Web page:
If you lived in Owensboro or, really, anywhere in the Ohio Valley for any length of time, you've heard this: "Don't like the weather? Wait five minutes."

Well, that five minutes stretches to unwelcome lengths in the summertime, as evidenced by this fun little heatwave we've been experiencing over the past week. No, I don't like this weather and I've been waiting for far longer than five minutes.

For newcomers to the area, that phrase suggests you can expect just about anything, and at a moment's notice. While it's not QUITE that sudden, we HAVE had our surprises.

Tornadoes? Check. Ice storms? Check. Snowfall in double-digit inches in March? Check. Snow in May? Check. (Derby Day, 1989--I'll never forget it.)

Get our free mobile app

And despite all that, I never saw Hurricane Ike coming in 2008. Why would I? I live in Kentucky. Last time I checked, an ocean is hundreds of miles from the nearest Bluegrass State border. But, sure enough, on Sunday, September 14th, it got very warm in my apartment and I woke to realize I had lost my electricity. Then my sister called and told me to look outside. The wind was crazy, unlike anything I'd ever seen. A dead squirrel hit my windshield as I raced over to check on my mother. It was Hurricane Ike and it was still a hurricane when it got here.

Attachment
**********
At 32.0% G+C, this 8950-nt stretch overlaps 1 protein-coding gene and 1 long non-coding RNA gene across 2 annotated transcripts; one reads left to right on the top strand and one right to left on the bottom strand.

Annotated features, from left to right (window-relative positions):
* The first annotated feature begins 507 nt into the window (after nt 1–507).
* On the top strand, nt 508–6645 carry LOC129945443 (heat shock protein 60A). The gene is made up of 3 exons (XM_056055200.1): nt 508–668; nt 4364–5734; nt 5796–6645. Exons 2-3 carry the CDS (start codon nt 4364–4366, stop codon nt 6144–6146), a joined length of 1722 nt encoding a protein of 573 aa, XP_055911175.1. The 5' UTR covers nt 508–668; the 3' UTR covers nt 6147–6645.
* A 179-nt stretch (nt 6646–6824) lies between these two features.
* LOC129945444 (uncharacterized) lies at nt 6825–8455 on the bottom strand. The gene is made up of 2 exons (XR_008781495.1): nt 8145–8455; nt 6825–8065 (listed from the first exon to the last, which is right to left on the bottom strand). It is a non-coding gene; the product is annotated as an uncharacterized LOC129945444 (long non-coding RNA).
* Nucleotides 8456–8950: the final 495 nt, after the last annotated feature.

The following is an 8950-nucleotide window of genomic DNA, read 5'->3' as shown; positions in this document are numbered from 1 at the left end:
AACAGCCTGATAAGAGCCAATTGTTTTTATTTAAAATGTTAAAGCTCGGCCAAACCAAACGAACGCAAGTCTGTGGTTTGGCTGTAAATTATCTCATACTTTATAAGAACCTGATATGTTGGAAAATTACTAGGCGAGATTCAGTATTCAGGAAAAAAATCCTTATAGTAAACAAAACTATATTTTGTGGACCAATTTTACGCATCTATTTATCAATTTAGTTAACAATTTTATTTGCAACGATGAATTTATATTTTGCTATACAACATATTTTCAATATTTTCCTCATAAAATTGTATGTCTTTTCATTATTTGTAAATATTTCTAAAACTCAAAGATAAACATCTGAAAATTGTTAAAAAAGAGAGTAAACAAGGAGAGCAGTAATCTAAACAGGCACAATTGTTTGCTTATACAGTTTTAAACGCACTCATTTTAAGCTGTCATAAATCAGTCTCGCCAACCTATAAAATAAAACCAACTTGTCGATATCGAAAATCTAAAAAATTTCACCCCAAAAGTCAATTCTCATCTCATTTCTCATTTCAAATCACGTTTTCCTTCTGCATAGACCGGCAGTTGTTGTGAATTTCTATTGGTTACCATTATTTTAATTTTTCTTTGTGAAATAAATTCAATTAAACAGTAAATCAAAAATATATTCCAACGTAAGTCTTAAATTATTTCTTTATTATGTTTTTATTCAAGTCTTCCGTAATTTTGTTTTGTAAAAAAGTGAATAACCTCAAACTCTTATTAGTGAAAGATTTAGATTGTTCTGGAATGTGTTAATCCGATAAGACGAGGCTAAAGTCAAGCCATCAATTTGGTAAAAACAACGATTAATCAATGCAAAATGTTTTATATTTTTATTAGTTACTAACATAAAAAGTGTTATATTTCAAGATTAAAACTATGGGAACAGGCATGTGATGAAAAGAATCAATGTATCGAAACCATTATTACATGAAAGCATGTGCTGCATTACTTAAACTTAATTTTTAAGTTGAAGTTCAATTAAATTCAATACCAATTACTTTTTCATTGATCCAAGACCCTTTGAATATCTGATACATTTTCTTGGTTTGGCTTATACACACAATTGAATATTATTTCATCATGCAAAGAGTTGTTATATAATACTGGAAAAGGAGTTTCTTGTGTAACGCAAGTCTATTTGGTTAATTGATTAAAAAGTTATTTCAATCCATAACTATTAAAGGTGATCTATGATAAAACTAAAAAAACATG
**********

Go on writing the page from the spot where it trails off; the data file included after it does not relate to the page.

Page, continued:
I'll never forget it.

Yes, even in Owensboro we can get hurricane-force winds. THAT is unusual. Feeling the effects of a hurricane ISN'T. On a number of occasions, we've had plenty of rain as a result of dissipating hurricanes. And it looks like it's about to happen again. And, what do you know, the hurricane in question ALSO begins with the letter "I."

At this writing, Hurricane Ida is nearing the Louisiana coast as a Category 4 monster and I'm sure Bayou Staters are not at ease with memories of Katrina still fresh in their minds, even IF that historic storm happened 16 years ago.

The National Weather Service says we can expect a lot of rain from the remnants of Ida in the days to come:

The good news is that the projected rainfall total for our immediate tri-state area is smaller than what I saw just 24 hours ago, so that is good news indeed. Also, once this passes, the temperatures are expected to drop and we'll all become much more comfortable. Check out this 7-day outlook from Eyewitness News:

tristatehomepage.com

So here comes Ida, in all her glory. But maybe as the hours pass, that predicted rainfall amount will get even smaller. And we'll STILL get a reward on the other end.

The Worst Owensboro Storms I Can Remember

LOOK: The most expensive weather and climate disasters in recent decades

Stacker ranked the most expensive climate disasters by the billions since 1980 by the total cost of all damages, adjusted for inflation, based on 2021 data from the National Oceanic and Atmospheric Administration (NOAA). The list starts with Hurricane Sally, which caused $7.3 billion in damages in 2020, and ends with a devastating 2005 hurricane that caused $170 billion in damage and killed at least 1,833 people. Keep reading to discover the 50 of the most expensive climate disasters in recent decades in the U.S.

TIPS: Here's how you can prepare for power outages